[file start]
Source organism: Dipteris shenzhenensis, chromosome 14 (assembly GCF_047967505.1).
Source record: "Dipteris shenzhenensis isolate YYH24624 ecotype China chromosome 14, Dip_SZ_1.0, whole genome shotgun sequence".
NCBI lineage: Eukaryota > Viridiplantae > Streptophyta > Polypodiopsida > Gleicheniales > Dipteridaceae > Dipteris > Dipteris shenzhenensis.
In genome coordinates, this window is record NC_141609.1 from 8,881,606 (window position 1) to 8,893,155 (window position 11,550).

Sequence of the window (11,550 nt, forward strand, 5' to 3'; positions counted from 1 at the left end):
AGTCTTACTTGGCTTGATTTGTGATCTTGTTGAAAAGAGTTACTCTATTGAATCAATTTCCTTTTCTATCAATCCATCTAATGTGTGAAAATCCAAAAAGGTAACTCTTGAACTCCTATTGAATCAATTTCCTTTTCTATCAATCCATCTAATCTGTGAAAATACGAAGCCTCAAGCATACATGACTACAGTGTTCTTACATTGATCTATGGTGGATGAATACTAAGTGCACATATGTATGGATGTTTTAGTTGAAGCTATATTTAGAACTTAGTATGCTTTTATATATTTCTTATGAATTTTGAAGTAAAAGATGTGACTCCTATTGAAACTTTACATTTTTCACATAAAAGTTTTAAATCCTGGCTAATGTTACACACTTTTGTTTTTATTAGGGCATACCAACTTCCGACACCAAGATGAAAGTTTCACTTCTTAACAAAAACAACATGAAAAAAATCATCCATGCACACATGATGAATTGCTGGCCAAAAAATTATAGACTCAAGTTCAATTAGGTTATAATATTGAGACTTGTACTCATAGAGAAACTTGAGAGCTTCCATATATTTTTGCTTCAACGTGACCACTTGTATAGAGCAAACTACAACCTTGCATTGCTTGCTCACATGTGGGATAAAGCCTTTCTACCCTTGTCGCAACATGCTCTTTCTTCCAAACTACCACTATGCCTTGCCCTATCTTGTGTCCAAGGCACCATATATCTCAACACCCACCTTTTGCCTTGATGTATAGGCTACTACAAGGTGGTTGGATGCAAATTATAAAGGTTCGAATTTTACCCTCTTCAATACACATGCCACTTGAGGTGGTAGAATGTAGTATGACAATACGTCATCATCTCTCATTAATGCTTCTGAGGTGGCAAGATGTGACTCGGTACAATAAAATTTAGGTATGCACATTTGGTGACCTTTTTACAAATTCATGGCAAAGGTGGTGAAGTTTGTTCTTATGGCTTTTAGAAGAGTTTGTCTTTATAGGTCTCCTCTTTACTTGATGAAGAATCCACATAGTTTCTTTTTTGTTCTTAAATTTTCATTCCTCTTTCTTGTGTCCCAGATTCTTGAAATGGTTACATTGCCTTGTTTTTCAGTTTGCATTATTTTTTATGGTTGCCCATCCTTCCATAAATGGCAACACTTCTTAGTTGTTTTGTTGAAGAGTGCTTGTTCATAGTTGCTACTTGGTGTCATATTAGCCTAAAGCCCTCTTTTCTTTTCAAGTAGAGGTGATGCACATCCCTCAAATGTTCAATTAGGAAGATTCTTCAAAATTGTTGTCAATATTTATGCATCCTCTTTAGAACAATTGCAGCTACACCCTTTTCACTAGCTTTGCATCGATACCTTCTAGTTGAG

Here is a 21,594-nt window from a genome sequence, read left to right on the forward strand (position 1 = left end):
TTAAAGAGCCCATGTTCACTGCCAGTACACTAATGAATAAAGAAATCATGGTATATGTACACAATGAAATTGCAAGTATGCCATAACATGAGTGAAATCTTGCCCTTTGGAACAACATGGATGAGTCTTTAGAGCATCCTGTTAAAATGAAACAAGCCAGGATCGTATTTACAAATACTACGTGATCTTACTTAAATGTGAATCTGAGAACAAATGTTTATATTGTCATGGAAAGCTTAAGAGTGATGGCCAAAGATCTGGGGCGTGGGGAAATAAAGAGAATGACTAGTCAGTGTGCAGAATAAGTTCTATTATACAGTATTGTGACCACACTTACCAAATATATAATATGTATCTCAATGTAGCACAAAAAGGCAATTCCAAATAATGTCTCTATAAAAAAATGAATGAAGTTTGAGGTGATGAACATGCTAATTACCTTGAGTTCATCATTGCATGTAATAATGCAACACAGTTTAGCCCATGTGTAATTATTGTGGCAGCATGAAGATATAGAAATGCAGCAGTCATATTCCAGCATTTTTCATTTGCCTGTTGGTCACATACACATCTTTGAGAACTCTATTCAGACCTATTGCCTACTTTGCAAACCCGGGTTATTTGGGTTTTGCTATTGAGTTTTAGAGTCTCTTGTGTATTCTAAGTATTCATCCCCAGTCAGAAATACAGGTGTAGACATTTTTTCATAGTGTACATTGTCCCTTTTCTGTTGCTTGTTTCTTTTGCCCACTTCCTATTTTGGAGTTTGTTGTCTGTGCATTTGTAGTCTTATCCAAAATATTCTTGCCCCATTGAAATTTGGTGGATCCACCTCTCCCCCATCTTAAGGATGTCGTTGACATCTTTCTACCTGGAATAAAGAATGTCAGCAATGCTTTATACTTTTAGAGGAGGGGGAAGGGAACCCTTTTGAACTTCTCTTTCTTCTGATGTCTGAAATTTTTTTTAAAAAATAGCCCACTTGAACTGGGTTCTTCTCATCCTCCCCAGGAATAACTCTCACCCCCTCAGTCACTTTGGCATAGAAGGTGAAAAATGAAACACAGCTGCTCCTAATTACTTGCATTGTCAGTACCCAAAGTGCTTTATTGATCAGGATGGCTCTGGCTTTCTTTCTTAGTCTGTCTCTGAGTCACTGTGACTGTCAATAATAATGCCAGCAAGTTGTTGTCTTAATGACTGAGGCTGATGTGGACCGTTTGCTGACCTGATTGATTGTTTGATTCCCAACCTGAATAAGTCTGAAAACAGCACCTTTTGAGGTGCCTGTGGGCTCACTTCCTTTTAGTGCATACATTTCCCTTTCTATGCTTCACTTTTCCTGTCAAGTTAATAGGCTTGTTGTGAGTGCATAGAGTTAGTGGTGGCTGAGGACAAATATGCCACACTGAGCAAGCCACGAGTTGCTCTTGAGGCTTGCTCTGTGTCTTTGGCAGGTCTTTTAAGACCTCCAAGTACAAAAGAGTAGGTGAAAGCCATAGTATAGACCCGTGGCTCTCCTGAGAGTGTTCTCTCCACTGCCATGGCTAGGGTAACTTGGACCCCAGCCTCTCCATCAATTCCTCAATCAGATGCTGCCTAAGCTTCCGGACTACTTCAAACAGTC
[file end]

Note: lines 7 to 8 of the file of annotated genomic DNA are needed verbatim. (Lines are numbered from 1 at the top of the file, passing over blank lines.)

Here is a 21,594-nt window from a genome sequence, read left to right on the forward strand (position 1 = left end):
TTAAAGAGCCCATGTTCACTGCCAGTACACTAATGAATAAAGAAATCATGGTATATGTACACAATGAAATTGCAAGTATGCCATAACATGAGTGAAATCTTGCCCTTTGGAACAACATGGATGAGTCTTTAGAGCATCCTGTTAAAATGAAACAAGCCAGGATCGTATTTACAAATACTACGTGATCTTACTTAAATGTGAATCTGAGAACAAATGTTTATATTGTCATGGAAAGCTTAAGAGTGATGGCCAAAGATCTGGGGCGTGGGGAAATAAAGAGAATGACTAGTCAGTGTGCAGAATAAGTTCTATTATACAGTATTGTGACCACACTTACCAAATATATAATATGTATCTCAATGTAGCACAAAAAGGCAATTCCAAATAATGTCTCTATAAAAAAATGAATGAAGTTTGAGGTGATGAACATGCTAATTACCTTGAGTTCATCATTGCATGTAATAATGCAACACAGTTTAGCCCATGTGTAATTATTGTGGCAGCATGAAGATATAGAAATGCAGCAGTCATATTCCAGCATTTTTCATTTGCCTGTTGGTCACATACACATCTTTGAGAACTCTATTCAGACCTATTGCCTACTTTGCAAACCCGGGTTATTTGGGTTTTGCTATTGAGTTTTAGAGTCTCTTGTGTATTCTAAGTATTCATCCCCAGTCAGAAATACAGGTGTAGACATTTTTTCATAGTGTACATTGTCCCTTTTCTGTTGCTTGTTTCTTTTGCCCACTTCCTATTTTGGAGTTTGTTGTCTGTGCATTTGTAGTCTTATCCAAAATATTCTTGCCCCATTGAAATTTGGTGGATCCACCTCTCCCCCATCTTAAGGATGTCGTTGACATCTTTCTACCTGGAATAAAGAATGTCAGCAATGCTTTATACTTTTAGAGGAGGGGGAAGGGAACCCTTTTGAACTTCTCTTTCTTCTGATGTCTGAAATTTTTTTTAAAAAATAGCCCACTTGAACTGGGTTCTTCTCATCCTCCCCAGGAATAACTCTCACCCCCTCAGTCACTTTGGCATAGAAGGTGAAAAATGAAACACAGCTGCTCCTAATTACTTGCATTGTCAGTACCCAAAGTGCTTTATTGATCAGGATGGCTCTGGCTTTCTTTCTTAGTCTGTCTCTGAGTCACTGTGACTGTCAATAATAATGCCAGCAAGTTGTTGTCTTAATGACTGAGGCTGATGTGGACCGTTTGCTGACCTGATTGATTGTTTGATTCCCAACCTGAATAAGTCTGAAAACAGCACCTTTTGAGGTGCCTGTGGGCTCACTTCCTTTTAGTGCATACATTTCCCTTTCTATGCTTCACTTTTCCTGTCAAGTTAATAGGCTTGTTGTGAGTGCATAGAGTTAGTGGTGGCTGAGGACAAATATGCCACACTGAGCAAGCCACGAGTTGCTCTTGAGGCTTGCTCTGTGTCTTTGGCAGGTCTTTTAAGACCTCCAAGTACAAAAGAGTAGGTGAAAGCCATAGTATAGACCCGTGGCTCTCCTGAGAGTGTTCTCTCCACTGCCATGGCTAGGGTAACTTGGACCCCAGCCTCTCCATCAATTCCTCAATCAGATGCTGCCTAAGCTTCCGGACTACTTCAAACAGTC